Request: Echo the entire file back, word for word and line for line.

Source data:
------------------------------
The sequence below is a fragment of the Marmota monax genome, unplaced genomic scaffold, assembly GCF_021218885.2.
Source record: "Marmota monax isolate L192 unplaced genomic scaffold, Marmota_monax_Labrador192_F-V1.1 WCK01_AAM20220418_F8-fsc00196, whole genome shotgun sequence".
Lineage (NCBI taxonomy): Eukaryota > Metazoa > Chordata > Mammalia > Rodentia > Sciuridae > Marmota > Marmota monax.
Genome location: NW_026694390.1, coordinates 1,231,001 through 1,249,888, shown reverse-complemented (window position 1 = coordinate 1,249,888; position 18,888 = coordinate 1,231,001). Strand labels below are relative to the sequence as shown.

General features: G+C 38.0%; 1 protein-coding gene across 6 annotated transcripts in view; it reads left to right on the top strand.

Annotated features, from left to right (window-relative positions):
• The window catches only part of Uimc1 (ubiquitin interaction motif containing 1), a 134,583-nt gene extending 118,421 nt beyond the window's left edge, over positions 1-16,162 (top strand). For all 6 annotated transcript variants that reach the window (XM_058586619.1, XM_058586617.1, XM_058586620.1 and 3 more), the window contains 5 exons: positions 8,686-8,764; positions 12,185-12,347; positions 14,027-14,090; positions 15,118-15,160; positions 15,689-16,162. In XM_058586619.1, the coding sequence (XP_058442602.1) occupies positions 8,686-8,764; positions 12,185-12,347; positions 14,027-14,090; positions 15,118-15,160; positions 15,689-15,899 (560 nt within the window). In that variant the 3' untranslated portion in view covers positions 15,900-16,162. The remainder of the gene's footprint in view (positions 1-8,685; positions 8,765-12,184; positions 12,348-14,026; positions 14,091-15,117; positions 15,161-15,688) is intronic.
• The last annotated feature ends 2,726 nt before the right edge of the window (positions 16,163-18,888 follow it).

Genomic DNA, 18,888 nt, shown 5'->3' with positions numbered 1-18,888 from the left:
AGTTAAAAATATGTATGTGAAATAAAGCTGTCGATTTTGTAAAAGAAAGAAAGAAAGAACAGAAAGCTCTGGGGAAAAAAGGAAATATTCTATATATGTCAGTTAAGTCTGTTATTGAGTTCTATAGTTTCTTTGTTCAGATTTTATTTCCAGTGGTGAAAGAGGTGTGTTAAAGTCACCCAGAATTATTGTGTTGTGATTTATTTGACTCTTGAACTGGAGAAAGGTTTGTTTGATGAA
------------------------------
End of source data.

The sequence below is a fragment of the Marmota monax genome, unplaced genomic scaffold, assembly GCF_021218885.2.
Source record: "Marmota monax isolate L192 unplaced genomic scaffold, Marmota_monax_Labrador192_F-V1.1 WCK01_AAM20220418_F8-fsc00196, whole genome shotgun sequence".
Lineage (NCBI taxonomy): Eukaryota > Metazoa > Chordata > Mammalia > Rodentia > Sciuridae > Marmota > Marmota monax.
Genome location: NW_026694390.1, coordinates 1,231,001 through 1,249,888, shown reverse-complemented (window position 1 = coordinate 1,249,888; position 18,888 = coordinate 1,231,001). Strand labels below are relative to the sequence as shown.

General features: G+C 38.0%; 1 protein-coding gene across 6 annotated transcripts in view; it reads left to right on the top strand.

Annotated features, from left to right (window-relative positions):
• The window catches only part of Uimc1 (ubiquitin interaction motif containing 1), a 134,583-nt gene extending 118,421 nt beyond the window's left edge, over positions 1-16,162 (top strand). For all 6 annotated transcript variants that reach the window (XM_058586619.1, XM_058586617.1, XM_058586620.1 and 3 more), the window contains 5 exons: positions 8,686-8,764; positions 12,185-12,347; positions 14,027-14,090; positions 15,118-15,160; positions 15,689-16,162. In XM_058586619.1, the coding sequence (XP_058442602.1) occupies positions 8,686-8,764; positions 12,185-12,347; positions 14,027-14,090; positions 15,118-15,160; positions 15,689-15,899 (560 nt within the window). In that variant the 3' untranslated portion in view covers positions 15,900-16,162. The remainder of the gene's footprint in view (positions 1-8,685; positions 8,765-12,184; positions 12,348-14,026; positions 14,091-15,117; positions 15,161-15,688) is intronic.
• The last annotated feature ends 2,726 nt before the right edge of the window (positions 16,163-18,888 follow it).

Genomic DNA, 18,888 nt, shown 5'->3' with positions numbered 1-18,888 from the left:
AGTTAAAAATATGTATGTGAAATAAAGCTGTCGATTTTGTAAAAGAAAGAAAGAAAGAACAGAAAGCTCTGGGGAAAAAAGGAAATATTCTATATATGTCAGTTAAGTCTGTTATTGAGTTCTATAGTTTCTTTGTTCAGATTTTATTTCCAGTGGTGAAAGAGGTGTGTTAAAGTCACCCAGAATTATTGTGTTGTGATTTATTTGACTCTTGAACTGGAGAAAGGTTTGTTTGATGAA